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Bond yields slide on ‘Fed-friendly’ economic data

Stock figures are shown on a screen at the Tokyo Stock Exchange in Tokyo, Japan, on Oct. 29, 2020.   (Kiyoshi Ota/Bloomberg)
By Rita Nazareth Bloomberg

Treasuries climbed after the latest economic figures underscored a gradual slowdown, reinforcing speculation the Federal Reserve will end its most-aggressive hiking campaign in decades.

Ten-year yields fell eight basis points to 4.45%.

Following a torrid rally that sent American stocks near “overbought” levels, the S&P 500 was little changed.

Walmart Inc. slumped amid a cautious tone on the outlook for consumers, while Macy’s Inc. climbed on a profit beat.

Cisco Systems Inc. sank after a bearish forecast. Oil tumbled below $73 a barrel – the lowest since July.

Wall Street kept a close eye on another batch of economic data on Thursday, with continuing applications for U.S. unemployment benefits rising to the highest in almost two years.

Factory production fell by more than expected, largely reflecting a strike-related pullback in activity at automakers and parts suppliers.

Meantime, homebuilder sentiment hit the lowest in 2023.

“The lags in monetary policy are catching up with the economy now – from input costs to industrial production to labor,” said Jamie Cox at Harris Financial Group.

“Now, the fight shifts from inflation to preserving economic growth and averting recession. Rate cuts are closer than people think.”

Fed Governor Lisa Cook noted she is attuned to the risk of an unnecessarily sharp economic slump, pointing to strain in some sectors from tighter financial conditions.

Fed Bank of Cleveland President Loretta Mester told CNBC she hasn’t decided whether another hike is still needed, adding officials have time to see how the economy is evolving.

While it’s still too early for the Fed to declare victory over inflation – and rate cuts are still far off – figures like the recent ones will tamp down lingering concerns about an additional hike, according to Chris Larkin at E*Trade from Morgan Stanley.

“The question now is whether this type of ‘Fed-friendly data’ will continue to provide bullish momentum for the stock market,” he noted.

Equities wavered after a rally from “oversold” levels that was driven by bets the central bank is done with rate hikes – and turbocharged by short covering.

The S&P 500 is still on pace for its best month in over a year.

“The risk/reward is not as favorable after the move up. Still, the weight of the evidence suggests modest upside in this rally remains, albeit after an expected near-term pause,” said Keith Lerner at Truist Advisory Services.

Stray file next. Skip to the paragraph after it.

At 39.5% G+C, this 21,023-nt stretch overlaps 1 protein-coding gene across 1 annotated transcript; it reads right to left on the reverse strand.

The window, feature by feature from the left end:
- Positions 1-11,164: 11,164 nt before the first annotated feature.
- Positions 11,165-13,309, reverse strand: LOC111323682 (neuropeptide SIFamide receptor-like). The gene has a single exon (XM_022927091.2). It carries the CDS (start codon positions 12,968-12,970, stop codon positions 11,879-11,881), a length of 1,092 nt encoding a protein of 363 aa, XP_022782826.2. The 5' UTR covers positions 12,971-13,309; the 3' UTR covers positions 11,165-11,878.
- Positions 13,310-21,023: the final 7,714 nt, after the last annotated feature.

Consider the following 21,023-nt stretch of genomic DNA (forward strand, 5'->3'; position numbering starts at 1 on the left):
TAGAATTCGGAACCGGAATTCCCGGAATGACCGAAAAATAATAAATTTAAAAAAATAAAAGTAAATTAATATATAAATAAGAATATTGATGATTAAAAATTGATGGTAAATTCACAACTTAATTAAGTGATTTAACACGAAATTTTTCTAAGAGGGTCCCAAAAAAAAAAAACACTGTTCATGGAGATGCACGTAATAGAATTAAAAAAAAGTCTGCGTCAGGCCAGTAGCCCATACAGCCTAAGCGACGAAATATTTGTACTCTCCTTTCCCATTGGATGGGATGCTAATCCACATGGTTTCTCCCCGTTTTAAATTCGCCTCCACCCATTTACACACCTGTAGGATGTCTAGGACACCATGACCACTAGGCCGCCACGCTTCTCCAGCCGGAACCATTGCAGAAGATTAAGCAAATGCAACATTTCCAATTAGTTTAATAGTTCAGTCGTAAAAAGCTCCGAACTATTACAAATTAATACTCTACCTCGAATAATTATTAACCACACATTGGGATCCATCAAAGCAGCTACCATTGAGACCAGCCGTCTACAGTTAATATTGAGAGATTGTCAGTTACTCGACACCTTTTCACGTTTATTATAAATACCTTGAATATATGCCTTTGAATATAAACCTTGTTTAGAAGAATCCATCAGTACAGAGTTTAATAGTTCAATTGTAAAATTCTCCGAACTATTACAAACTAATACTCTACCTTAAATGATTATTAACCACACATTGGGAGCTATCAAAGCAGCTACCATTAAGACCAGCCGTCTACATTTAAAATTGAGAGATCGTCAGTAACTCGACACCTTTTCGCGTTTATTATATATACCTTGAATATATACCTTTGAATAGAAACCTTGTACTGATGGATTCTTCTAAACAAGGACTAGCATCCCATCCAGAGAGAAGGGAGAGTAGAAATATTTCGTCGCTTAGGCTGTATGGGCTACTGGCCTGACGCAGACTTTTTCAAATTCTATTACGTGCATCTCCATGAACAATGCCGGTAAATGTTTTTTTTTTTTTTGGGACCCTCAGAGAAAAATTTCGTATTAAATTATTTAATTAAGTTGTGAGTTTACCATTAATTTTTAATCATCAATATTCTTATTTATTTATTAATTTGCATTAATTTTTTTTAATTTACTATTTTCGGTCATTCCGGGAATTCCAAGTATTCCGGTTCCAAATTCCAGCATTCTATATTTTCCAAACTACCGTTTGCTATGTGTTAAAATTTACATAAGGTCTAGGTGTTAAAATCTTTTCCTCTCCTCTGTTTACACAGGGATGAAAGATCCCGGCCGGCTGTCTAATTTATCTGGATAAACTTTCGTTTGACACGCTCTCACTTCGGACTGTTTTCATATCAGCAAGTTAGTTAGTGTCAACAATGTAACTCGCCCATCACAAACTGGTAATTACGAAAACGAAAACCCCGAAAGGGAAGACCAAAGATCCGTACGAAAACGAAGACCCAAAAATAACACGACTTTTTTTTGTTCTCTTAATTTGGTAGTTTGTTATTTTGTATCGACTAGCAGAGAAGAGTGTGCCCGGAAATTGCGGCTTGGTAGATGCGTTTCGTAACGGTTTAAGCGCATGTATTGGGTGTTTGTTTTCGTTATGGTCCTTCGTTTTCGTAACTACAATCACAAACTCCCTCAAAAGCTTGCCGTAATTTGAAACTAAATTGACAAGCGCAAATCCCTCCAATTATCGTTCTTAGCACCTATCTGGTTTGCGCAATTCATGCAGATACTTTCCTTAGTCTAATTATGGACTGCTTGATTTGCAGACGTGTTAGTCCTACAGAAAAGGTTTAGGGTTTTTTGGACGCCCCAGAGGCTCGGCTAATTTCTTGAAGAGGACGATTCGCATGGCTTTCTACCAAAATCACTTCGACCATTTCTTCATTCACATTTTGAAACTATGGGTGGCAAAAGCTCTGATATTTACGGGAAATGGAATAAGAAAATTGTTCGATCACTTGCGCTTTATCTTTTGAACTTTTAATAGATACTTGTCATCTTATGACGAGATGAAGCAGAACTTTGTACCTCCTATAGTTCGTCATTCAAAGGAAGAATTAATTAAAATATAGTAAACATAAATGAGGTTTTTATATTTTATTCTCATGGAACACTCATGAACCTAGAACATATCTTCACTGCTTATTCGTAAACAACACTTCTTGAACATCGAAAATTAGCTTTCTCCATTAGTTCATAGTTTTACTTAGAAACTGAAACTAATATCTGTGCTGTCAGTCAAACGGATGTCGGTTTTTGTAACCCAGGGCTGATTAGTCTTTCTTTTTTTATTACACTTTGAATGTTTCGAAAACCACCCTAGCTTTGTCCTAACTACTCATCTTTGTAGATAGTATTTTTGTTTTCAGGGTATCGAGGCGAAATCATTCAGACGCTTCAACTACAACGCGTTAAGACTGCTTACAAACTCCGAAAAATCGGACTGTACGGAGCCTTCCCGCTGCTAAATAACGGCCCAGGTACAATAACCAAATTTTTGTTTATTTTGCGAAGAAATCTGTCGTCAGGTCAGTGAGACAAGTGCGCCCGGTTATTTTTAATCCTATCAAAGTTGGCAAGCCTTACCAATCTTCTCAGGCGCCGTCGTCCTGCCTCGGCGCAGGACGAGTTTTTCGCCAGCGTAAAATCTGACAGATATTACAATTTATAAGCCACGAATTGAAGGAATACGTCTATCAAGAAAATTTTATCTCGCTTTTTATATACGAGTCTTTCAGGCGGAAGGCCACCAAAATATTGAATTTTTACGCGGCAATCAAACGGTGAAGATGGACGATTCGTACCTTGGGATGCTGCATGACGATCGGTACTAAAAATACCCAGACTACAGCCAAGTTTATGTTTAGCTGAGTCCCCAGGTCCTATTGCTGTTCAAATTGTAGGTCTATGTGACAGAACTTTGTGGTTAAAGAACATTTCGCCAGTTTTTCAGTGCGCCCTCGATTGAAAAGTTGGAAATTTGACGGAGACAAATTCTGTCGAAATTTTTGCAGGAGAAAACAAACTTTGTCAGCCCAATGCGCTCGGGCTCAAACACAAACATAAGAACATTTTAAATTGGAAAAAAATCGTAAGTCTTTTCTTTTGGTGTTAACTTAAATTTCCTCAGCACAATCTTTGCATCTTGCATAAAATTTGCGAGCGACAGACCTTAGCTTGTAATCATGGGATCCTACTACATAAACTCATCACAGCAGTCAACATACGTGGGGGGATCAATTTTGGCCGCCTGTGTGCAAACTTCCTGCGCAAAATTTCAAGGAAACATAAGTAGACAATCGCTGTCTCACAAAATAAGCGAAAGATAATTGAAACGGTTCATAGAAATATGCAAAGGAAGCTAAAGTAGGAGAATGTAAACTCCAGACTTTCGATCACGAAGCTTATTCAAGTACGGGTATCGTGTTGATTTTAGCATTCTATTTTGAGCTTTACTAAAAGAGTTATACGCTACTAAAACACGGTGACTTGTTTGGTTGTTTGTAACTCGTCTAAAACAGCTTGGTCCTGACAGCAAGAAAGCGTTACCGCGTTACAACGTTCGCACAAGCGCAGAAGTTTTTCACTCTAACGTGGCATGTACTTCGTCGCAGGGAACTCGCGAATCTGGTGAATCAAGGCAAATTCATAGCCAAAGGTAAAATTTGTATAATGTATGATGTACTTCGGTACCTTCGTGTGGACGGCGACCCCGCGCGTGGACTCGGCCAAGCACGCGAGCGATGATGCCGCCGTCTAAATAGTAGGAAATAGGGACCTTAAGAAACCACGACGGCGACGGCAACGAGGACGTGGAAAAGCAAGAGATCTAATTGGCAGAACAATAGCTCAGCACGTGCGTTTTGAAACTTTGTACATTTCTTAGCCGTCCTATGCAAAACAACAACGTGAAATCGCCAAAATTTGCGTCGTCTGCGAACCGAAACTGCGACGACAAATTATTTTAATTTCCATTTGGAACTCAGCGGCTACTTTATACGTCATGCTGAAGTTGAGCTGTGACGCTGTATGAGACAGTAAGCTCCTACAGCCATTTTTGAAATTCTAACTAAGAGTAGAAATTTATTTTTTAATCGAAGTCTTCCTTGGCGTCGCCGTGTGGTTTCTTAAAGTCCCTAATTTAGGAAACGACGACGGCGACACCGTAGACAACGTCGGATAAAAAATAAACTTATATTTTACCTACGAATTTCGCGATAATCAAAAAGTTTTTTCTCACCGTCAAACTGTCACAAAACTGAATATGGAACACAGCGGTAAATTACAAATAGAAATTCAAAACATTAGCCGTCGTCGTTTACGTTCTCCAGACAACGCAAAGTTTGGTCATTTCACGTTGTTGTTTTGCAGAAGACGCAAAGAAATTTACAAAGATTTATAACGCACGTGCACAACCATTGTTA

The market is still subject to some volatility going forward and is certainly data-dependent, said Chris Gaffney, president of world markets at EverBank.

“There’s a back-and-forth with the markets and the Fed, and that’s going to lead to more volatility as we go forward – through the end of the year and actually into next year,” he added.

The recent stock market rally was a result of investors realizing the Fed is likely finished with its rate-hiking campaign, according to James Demmert, chief investment officer at Main Street Research.

“Further short covering, along with institutional and retail investors being underweight stocks, will likely continue to drive the market higher into year-end,” he said.

Money-market fund assets rose to an all-time high for the second-straight week as interest rates north of 5% and volatility in fixed-income markets drove investors to havens.

A murky economic outlook and alluring returns on cash kept investors out of stocks this year despite their defiant run. Goldman Sachs Group Inc. thinks the wariness will persist into 2024.

“We expect positive returns to equities, but a 5% return risk-free in cash remains a competitive alternative,” David Kostin, the bank’s chief U.S. equity strategist, said.

“In the current interest rate environment, the 3-month Treasury bill yields 5.5%, similar to the earnings yield on the S&P 500 index.”

Global stocks will outperform bonds in 2024 as they navigate a “soft-ish” economic landing, Barclays Plc strategists said, becoming the latest to strike an optimistic tone on the asset class.

The team led by Ajay Rajadhyaksha turned overweight on global equities over core fixed income and said they expect “mid- to high single-digit returns” in both the U.S. and Europe next year.

That forecast stands even as bond yields stay elevated and earnings expectations for the S&P 500 “seem too optimistic to us,” they wrote.

Elsewhere, oil plummeted as trend-following trades accelerated losses that were kicked off by swelling inventories and the failure of key technical support levels.